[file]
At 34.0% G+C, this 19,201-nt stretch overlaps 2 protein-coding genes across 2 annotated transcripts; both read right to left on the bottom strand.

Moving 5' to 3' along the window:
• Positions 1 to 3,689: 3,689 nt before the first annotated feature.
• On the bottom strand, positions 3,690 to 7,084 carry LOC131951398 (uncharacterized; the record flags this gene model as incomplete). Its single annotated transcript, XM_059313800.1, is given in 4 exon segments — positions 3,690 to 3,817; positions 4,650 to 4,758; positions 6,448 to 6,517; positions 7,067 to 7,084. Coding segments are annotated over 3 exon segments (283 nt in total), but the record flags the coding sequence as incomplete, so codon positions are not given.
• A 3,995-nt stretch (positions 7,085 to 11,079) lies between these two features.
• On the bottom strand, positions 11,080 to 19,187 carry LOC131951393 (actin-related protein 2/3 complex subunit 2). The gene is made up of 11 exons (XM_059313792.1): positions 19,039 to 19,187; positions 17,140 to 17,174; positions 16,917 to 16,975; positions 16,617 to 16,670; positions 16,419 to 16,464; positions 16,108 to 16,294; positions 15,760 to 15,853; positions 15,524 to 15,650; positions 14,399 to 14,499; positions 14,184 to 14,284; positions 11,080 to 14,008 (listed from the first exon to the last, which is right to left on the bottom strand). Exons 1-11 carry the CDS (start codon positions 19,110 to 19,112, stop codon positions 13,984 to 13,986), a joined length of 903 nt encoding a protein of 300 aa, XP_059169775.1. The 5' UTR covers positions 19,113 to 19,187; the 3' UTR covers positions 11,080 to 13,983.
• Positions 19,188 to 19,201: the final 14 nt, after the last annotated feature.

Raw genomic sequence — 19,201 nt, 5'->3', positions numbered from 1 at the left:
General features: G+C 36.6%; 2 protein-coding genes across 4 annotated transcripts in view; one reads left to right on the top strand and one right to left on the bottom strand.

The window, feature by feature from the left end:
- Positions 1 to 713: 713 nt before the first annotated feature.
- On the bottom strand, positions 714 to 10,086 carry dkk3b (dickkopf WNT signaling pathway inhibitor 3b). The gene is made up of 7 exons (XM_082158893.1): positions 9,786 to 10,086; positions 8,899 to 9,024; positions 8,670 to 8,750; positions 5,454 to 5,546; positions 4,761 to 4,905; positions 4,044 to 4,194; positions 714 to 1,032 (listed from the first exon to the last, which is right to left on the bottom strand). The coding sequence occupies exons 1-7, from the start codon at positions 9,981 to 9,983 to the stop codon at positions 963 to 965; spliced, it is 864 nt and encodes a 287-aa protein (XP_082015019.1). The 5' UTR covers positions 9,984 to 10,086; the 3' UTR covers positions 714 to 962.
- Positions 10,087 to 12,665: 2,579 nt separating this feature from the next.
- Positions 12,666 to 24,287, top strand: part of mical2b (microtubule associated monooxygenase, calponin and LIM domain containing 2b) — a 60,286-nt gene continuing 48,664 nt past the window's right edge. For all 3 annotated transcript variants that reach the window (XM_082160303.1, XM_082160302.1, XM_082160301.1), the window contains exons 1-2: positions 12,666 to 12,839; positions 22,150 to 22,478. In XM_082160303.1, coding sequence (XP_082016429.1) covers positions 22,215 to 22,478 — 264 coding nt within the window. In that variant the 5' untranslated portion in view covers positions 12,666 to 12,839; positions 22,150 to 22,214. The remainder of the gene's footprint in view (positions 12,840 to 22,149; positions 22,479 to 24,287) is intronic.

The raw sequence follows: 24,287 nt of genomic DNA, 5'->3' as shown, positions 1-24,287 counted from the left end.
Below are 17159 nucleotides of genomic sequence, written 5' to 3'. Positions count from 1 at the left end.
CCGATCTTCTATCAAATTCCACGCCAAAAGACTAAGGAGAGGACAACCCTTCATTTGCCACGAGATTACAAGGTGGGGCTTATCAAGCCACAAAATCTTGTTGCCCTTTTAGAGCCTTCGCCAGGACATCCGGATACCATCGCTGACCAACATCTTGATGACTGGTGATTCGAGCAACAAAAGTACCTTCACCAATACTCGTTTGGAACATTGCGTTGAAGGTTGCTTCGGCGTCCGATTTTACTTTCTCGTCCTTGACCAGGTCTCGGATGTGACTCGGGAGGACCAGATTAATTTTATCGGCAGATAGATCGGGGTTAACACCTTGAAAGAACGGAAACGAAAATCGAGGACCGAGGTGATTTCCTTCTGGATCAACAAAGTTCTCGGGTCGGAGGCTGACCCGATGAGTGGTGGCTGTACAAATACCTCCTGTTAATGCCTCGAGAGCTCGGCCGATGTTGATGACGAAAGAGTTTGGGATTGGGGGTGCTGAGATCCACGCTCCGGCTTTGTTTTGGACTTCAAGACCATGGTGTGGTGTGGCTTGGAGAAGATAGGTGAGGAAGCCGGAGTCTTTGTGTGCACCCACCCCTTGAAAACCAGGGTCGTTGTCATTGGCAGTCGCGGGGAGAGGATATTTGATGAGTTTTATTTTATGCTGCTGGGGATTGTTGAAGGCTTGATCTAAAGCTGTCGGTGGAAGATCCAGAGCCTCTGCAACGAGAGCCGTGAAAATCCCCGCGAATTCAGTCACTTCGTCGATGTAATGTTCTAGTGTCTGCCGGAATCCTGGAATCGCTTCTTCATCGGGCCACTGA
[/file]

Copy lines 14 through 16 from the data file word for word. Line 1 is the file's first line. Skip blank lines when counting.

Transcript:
- Positions 12,666 to 24,287, top strand: part of mical2b (microtubule associated monooxygenase, calponin and LIM domain containing 2b) — a 60,286-nt gene continuing 48,664 nt past the window's right edge. For all 3 annotated transcript variants that reach the window (XM_082160303.1, XM_082160302.1, XM_082160301.1), the window contains exons 1-2: positions 12,666 to 12,839; positions 22,150 to 22,478. In XM_082160303.1, coding sequence (XP_082016429.1) covers positions 22,215 to 22,478 — 264 coding nt within the window. In that variant the 5' untranslated portion in view covers positions 12,666 to 12,839; positions 22,150 to 22,214. The remainder of the gene's footprint in view (positions 12,840 to 22,149; positions 22,479 to 24,287) is intronic.

The raw sequence follows: 24,287 nt of genomic DNA, 5'->3' as shown, positions 1-24,287 counted from the left end.
Below are 17159 nucleotides of genomic sequence, written 5' to 3'. Positions count from 1 at the left end.